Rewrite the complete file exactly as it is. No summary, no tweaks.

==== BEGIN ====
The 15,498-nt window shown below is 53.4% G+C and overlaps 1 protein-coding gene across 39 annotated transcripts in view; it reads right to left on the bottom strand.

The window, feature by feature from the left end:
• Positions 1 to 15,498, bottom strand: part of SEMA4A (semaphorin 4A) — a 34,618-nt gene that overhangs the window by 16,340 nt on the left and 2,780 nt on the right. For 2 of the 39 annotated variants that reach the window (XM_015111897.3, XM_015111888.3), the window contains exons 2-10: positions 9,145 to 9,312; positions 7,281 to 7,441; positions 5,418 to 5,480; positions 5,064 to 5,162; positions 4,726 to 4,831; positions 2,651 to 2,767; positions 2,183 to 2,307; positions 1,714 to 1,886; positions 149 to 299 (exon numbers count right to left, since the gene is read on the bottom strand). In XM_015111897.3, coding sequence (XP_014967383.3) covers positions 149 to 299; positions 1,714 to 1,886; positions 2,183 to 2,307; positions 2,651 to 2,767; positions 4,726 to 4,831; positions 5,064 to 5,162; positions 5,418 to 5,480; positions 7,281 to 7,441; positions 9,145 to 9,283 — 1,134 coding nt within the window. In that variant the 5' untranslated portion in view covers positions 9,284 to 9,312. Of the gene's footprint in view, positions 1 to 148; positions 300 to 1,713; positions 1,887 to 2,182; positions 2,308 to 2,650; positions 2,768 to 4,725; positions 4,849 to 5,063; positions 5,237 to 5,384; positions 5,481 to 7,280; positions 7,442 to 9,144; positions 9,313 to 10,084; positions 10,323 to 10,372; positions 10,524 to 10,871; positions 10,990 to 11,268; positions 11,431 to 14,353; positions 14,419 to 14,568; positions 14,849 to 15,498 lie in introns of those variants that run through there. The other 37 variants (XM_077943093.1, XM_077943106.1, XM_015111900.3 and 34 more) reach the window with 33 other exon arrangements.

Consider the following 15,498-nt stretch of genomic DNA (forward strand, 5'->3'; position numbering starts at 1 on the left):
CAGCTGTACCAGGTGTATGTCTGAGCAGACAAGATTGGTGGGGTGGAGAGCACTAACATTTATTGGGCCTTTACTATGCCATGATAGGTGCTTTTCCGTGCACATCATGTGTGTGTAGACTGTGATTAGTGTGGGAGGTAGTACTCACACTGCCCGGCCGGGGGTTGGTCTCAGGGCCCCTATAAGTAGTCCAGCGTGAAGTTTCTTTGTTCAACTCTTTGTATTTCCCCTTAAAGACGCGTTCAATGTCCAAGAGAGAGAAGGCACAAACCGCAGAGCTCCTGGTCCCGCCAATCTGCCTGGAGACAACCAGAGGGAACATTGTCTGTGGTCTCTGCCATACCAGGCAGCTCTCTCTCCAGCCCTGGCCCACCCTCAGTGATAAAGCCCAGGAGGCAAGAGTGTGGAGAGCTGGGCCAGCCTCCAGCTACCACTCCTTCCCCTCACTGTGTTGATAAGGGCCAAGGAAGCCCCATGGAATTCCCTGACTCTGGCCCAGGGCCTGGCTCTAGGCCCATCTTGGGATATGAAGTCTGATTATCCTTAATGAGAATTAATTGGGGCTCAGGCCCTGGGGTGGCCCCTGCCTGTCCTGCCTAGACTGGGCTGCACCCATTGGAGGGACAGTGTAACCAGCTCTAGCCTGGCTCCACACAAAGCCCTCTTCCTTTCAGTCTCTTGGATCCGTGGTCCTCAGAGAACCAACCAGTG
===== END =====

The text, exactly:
The 15,498-nt window shown below is 53.4% G+C and overlaps 1 protein-coding gene across 39 annotated transcripts in view; it reads right to left on the bottom strand.

The window, feature by feature from the left end:
• Positions 1 to 15,498, bottom strand: part of SEMA4A (semaphorin 4A) — a 34,618-nt gene that overhangs the window by 16,340 nt on the left and 2,780 nt on the right. For 2 of the 39 annotated variants that reach the window (XM_015111897.3, XM_015111888.3), the window contains exons 2-10: positions 9,145 to 9,312; positions 7,281 to 7,441; positions 5,418 to 5,480; positions 5,064 to 5,162; positions 4,726 to 4,831; positions 2,651 to 2,767; positions 2,183 to 2,307; positions 1,714 to 1,886; positions 149 to 299 (exon numbers count right to left, since the gene is read on the bottom strand). In XM_015111897.3, coding sequence (XP_014967383.3) covers positions 149 to 299; positions 1,714 to 1,886; positions 2,183 to 2,307; positions 2,651 to 2,767; positions 4,726 to 4,831; positions 5,064 to 5,162; positions 5,418 to 5,480; positions 7,281 to 7,441; positions 9,145 to 9,283 — 1,134 coding nt within the window. In that variant the 5' untranslated portion in view covers positions 9,284 to 9,312. Of the gene's footprint in view, positions 1 to 148; positions 300 to 1,713; positions 1,887 to 2,182; positions 2,308 to 2,650; positions 2,768 to 4,725; positions 4,849 to 5,063; positions 5,237 to 5,384; positions 5,481 to 7,280; positions 7,442 to 9,144; positions 9,313 to 10,084; positions 10,323 to 10,372; positions 10,524 to 10,871; positions 10,990 to 11,268; positions 11,431 to 14,353; positions 14,419 to 14,568; positions 14,849 to 15,498 lie in introns of those variants that run through there. The other 37 variants (XM_077943093.1, XM_077943106.1, XM_015111900.3 and 34 more) reach the window with 33 other exon arrangements.

Consider the following 15,498-nt stretch of genomic DNA (forward strand, 5'->3'; position numbering starts at 1 on the left):
CAGCTGTACCAGGTGTATGTCTGAGCAGACAAGATTGGTGGGGTGGAGAGCACTAACATTTATTGGGCCTTTACTATGCCATGATAGGTGCTTTTCCGTGCACATCATGTGTGTGTAGACTGTGATTAGTGTGGGAGGTAGTACTCACACTGCCCGGCCGGGGGTTGGTCTCAGGGCCCCTATAAGTAGTCCAGCGTGAAGTTTCTTTGTTCAACTCTTTGTATTTCCCCTTAAAGACGCGTTCAATGTCCAAGAGAGAGAAGGCACAAACCGCAGAGCTCCTGGTCCCGCCAATCTGCCTGGAGACAACCAGAGGGAACATTGTCTGTGGTCTCTGCCATACCAGGCAGCTCTCTCTCCAGCCCTGGCCCACCCTCAGTGATAAAGCCCAGGAGGCAAGAGTGTGGAGAGCTGGGCCAGCCTCCAGCTACCACTCCTTCCCCTCACTGTGTTGATAAGGGCCAAGGAAGCCCCATGGAATTCCCTGACTCTGGCCCAGGGCCTGGCTCTAGGCCCATCTTGGGATATGAAGTCTGATTATCCTTAATGAGAATTAATTGGGGCTCAGGCCCTGGGGTGGCCCCTGCCTGTCCTGCCTAGACTGGGCTGCACCCATTGGAGGGACAGTGTAACCAGCTCTAGCCTGGCTCCACACAAAGCCCTCTTCCTTTCAGTCTCTTGGATCCGTGGTCCTCAGAGAACCAACCAGTG